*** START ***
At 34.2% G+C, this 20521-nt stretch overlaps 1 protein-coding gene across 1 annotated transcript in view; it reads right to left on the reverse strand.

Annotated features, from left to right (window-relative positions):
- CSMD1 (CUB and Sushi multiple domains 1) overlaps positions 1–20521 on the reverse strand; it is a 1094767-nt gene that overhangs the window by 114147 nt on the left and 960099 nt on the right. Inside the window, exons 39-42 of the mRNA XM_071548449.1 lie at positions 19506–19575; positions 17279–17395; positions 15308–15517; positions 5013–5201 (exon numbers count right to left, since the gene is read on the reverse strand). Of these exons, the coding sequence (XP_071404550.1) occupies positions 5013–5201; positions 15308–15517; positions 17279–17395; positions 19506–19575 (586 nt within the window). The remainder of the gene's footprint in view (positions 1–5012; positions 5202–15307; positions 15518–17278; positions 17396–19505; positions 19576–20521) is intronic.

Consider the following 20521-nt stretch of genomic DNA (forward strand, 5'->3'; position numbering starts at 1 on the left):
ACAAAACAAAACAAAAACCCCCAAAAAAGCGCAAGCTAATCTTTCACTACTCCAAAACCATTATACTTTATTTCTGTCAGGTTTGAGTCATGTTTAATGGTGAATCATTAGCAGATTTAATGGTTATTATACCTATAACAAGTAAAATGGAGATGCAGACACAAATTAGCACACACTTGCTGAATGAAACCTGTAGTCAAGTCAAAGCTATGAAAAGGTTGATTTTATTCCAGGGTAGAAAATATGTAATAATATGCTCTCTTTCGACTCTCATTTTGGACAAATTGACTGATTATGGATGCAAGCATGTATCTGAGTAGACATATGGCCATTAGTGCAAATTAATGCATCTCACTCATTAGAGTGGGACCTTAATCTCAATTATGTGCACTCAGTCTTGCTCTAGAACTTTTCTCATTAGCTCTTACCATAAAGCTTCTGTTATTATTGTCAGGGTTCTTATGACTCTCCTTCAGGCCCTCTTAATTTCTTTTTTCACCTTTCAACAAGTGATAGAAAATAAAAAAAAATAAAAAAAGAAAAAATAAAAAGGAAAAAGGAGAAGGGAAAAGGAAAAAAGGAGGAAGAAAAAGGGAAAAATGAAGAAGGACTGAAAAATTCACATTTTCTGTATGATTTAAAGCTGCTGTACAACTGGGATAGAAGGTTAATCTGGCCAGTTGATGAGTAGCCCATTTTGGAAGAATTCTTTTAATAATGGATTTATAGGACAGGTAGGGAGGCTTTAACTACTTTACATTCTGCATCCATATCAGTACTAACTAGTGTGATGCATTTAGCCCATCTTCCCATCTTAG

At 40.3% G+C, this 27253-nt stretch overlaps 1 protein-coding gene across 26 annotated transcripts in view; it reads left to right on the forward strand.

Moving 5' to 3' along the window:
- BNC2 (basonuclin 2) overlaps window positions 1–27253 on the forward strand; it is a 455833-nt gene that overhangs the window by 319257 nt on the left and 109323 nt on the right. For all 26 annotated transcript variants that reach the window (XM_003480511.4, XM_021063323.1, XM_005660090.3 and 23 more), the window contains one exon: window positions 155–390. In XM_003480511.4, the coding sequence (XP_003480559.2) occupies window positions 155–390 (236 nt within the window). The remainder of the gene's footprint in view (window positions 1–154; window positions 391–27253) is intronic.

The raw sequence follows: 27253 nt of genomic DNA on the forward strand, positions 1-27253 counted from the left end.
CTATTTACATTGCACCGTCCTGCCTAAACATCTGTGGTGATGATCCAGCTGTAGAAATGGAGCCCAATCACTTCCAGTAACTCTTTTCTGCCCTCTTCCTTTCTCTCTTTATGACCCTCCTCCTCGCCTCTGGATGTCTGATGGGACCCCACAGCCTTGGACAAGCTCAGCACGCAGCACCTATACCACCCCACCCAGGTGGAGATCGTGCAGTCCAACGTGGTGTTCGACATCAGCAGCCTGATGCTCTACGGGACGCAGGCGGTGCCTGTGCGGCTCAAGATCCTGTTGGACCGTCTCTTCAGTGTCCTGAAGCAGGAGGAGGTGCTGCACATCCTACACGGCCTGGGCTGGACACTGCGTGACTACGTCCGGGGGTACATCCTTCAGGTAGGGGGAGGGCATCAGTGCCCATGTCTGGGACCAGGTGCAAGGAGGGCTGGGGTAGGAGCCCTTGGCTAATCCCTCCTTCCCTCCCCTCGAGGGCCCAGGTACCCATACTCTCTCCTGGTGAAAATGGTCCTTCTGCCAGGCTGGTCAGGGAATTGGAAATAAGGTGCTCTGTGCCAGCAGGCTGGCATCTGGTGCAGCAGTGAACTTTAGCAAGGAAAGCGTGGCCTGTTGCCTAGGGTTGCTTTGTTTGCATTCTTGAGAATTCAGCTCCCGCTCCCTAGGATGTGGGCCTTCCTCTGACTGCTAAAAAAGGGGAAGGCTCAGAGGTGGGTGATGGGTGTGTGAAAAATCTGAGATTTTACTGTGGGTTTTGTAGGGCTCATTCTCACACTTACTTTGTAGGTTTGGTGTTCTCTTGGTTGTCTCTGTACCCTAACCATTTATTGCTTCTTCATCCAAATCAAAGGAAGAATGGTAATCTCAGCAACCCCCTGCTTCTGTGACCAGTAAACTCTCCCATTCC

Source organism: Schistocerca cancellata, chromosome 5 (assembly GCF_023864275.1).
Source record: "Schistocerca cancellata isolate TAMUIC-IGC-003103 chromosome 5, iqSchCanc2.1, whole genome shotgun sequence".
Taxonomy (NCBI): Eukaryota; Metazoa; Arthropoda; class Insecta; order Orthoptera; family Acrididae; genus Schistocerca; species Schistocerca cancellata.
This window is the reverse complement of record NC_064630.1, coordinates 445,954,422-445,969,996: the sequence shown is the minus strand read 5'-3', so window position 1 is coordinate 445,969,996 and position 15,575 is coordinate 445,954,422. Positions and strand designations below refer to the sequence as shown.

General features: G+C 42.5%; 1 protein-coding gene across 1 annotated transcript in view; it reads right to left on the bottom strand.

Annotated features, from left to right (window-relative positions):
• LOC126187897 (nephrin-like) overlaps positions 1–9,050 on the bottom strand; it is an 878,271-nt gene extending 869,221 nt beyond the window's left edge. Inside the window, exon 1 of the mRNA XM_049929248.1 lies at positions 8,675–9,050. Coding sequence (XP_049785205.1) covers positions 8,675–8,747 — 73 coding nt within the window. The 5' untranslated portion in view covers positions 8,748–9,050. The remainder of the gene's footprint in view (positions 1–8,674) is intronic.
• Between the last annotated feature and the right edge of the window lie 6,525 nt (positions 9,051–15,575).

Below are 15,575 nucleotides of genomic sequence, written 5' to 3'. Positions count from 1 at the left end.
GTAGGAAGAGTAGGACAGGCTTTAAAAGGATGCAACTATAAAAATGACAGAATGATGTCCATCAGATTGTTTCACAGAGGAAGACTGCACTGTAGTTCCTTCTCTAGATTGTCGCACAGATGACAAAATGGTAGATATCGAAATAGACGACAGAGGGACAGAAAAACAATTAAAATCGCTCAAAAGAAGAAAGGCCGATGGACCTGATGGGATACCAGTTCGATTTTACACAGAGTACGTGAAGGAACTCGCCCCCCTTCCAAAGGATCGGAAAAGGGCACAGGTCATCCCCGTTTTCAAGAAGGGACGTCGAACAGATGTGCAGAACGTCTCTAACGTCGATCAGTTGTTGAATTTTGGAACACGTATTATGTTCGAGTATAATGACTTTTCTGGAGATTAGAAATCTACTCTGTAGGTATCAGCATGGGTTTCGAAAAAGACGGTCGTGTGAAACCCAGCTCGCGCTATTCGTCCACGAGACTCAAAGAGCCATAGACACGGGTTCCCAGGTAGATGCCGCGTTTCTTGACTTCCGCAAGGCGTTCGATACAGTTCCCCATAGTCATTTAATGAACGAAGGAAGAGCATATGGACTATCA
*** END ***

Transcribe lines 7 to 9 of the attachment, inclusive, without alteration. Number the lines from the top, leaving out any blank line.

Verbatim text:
Moving 5' to 3' along the window:
- BNC2 (basonuclin 2) overlaps window positions 1–27253 on the forward strand; it is a 455833-nt gene that overhangs the window by 319257 nt on the left and 109323 nt on the right. For all 26 annotated transcript variants that reach the window (XM_003480511.4, XM_021063323.1, XM_005660090.3 and 23 more), the window contains one exon: window positions 155–390. In XM_003480511.4, the coding sequence (XP_003480559.2) occupies window positions 155–390 (236 nt within the window). The remainder of the gene's footprint in view (window positions 1–154; window positions 391–27253) is intronic.

The raw sequence follows: 27253 nt of genomic DNA on the forward strand, positions 1-27253 counted from the left end.